India Today - - COVER STORY -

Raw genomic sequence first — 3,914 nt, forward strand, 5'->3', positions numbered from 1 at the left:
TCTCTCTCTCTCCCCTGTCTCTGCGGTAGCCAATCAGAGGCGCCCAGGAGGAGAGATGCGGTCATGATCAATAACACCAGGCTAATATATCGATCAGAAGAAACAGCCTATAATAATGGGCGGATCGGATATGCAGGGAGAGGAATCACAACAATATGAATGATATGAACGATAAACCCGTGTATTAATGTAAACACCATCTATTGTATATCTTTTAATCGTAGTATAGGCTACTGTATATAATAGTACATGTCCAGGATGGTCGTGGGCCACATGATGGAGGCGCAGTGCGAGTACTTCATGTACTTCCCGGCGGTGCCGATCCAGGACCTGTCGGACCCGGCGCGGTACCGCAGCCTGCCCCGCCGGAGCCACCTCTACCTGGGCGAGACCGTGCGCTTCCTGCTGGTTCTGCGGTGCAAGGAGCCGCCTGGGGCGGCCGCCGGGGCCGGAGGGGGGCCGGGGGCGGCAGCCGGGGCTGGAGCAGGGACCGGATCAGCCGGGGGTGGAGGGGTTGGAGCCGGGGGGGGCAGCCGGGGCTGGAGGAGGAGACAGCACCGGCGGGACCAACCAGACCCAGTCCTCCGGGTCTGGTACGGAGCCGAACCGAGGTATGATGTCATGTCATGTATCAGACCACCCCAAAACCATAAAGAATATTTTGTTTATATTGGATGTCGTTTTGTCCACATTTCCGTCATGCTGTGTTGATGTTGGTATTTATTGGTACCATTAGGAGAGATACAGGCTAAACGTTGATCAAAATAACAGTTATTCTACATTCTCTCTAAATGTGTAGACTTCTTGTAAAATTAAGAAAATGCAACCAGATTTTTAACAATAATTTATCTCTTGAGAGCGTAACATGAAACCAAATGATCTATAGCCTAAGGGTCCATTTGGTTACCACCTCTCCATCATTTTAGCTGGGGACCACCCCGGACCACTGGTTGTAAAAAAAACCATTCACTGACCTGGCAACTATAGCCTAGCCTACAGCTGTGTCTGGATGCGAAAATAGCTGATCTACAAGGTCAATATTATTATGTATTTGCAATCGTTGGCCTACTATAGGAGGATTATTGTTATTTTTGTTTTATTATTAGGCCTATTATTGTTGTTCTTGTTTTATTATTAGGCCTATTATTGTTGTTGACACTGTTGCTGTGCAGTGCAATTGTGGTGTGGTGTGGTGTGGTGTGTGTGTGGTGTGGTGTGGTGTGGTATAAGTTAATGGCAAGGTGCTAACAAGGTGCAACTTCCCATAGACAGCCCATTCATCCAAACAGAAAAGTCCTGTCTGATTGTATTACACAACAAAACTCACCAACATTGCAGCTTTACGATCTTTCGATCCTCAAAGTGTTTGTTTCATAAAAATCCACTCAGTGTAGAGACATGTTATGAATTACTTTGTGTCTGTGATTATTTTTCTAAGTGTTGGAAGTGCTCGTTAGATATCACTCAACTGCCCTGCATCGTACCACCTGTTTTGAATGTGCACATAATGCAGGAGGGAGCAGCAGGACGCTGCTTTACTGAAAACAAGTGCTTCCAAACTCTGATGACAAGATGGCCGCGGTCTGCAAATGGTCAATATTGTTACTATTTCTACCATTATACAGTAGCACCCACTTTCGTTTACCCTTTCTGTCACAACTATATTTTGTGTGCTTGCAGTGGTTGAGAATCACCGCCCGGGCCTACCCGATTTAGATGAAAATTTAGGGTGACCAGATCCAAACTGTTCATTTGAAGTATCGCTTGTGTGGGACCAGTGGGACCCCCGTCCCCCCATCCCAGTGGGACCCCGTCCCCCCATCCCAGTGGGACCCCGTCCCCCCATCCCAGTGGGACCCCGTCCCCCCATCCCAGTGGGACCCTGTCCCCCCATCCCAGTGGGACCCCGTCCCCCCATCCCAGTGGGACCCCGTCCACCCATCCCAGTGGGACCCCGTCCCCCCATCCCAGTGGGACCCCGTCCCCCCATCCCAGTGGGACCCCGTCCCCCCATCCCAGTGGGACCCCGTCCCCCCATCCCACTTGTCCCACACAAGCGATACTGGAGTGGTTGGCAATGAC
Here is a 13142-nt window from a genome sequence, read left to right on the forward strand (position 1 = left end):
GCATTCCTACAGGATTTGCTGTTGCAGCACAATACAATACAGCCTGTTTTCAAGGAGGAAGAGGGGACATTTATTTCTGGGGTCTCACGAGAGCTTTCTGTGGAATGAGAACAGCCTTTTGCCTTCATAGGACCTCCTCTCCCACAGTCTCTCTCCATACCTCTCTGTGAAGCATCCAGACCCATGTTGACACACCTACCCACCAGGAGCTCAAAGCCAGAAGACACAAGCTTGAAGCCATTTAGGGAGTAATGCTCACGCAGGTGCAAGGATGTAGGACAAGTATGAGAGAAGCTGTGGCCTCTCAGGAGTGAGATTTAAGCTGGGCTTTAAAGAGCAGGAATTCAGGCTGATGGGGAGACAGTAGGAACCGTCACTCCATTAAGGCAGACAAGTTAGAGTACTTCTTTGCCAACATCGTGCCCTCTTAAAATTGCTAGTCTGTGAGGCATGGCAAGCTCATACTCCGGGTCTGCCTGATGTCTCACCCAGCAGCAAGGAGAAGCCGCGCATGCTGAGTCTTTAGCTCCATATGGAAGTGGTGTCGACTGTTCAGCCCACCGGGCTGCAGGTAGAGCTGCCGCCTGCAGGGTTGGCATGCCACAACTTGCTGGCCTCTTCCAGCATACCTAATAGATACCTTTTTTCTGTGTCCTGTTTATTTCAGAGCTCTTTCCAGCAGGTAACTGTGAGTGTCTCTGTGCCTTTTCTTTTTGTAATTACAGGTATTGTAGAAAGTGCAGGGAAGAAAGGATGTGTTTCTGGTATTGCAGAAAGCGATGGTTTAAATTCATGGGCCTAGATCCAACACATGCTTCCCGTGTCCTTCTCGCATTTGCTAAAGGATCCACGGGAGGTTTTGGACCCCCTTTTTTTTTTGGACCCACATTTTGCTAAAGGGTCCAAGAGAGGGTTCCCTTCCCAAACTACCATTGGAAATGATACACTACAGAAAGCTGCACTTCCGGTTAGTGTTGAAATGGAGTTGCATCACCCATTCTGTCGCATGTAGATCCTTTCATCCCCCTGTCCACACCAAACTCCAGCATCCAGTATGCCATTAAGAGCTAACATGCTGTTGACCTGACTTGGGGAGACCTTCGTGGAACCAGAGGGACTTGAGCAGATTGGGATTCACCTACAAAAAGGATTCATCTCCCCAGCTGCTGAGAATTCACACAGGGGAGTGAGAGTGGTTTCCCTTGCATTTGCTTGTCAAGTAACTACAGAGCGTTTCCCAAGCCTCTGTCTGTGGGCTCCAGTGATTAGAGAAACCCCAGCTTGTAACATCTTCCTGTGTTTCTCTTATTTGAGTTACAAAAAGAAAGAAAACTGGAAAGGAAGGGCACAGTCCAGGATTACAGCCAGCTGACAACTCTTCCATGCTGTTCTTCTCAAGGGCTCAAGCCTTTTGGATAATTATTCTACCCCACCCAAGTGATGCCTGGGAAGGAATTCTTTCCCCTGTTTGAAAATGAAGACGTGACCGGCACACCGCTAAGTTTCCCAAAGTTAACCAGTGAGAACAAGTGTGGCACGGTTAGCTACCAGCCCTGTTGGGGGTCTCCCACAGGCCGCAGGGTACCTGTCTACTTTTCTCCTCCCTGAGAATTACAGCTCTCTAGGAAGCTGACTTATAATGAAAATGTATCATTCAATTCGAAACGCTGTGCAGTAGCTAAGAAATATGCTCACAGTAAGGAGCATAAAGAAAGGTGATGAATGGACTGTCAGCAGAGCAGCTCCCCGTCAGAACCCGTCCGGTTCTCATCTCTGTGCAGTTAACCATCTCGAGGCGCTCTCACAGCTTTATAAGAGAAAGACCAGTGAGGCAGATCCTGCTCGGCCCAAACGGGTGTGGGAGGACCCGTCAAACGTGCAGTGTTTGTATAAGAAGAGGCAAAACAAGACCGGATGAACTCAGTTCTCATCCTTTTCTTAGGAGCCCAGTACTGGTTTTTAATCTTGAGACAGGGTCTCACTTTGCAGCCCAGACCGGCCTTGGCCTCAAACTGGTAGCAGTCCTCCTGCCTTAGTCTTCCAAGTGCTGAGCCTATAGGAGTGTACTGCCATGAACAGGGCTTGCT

When she is not paint­ing wildlife, this lady is in Ran­thamb­hore Na­tional Park, in­volved in var­i­ous projects to save our na­tional an­i­mal—the tiger. Chandigarh-based Ham­ina Kang, 46, a tiger con­ser­va­tion­ist who also heads the Earth Heart Con­ser­va­tion Trust, be­lieves that in­di­vid­ual ef­forts and not de­pen­dency on the govern­ment will be in­stru­men­tal in sav­ing the big cat. “Look at the kind of work dif­fer­ent NGOs are do­ing to save the tiger. The govern­ment doesn’t re­ally have a great track record as far as sav­ing the big cat is con­cerned,” says Kang, a grad­u­ate of Chandigarh Col­lege of Art. She says she had been at­tracted to­wards con­ser­va­tion of wildlife ever since she was a teenager, but the idea took con­crete shape only when she shifted to the US in the 1990s. “That’s when I joined dif­fer­ent wildlife or­gan­i­sa­tions and adopted two tigers. I also ac­quainted my­self with how one could go about sav­ing the tiger through the le­gal pro­cesses in dif­fer­ent coun­tries,” she says. Kang, who con­sid­ers con­ver­sa­tion­al­ist Billy Ar­jan Singh as her men­tor, came back to In­dia in the year 2005 and bought sev­eral acres of land near Ran­thamb­hore. She plans to shift there per­ma­nently very soon. “That would help smoothen op­er­a­tions of my trust,” she says. The con­ser­va­tion­ist, who is also a mem­ber of the Mogiya Re­form Project elab­o­rates, “Mogiya is a tribe of poach­ers around Ran­thamb­hore. We ed­u­cate the next gen­er­a­tion in or­der

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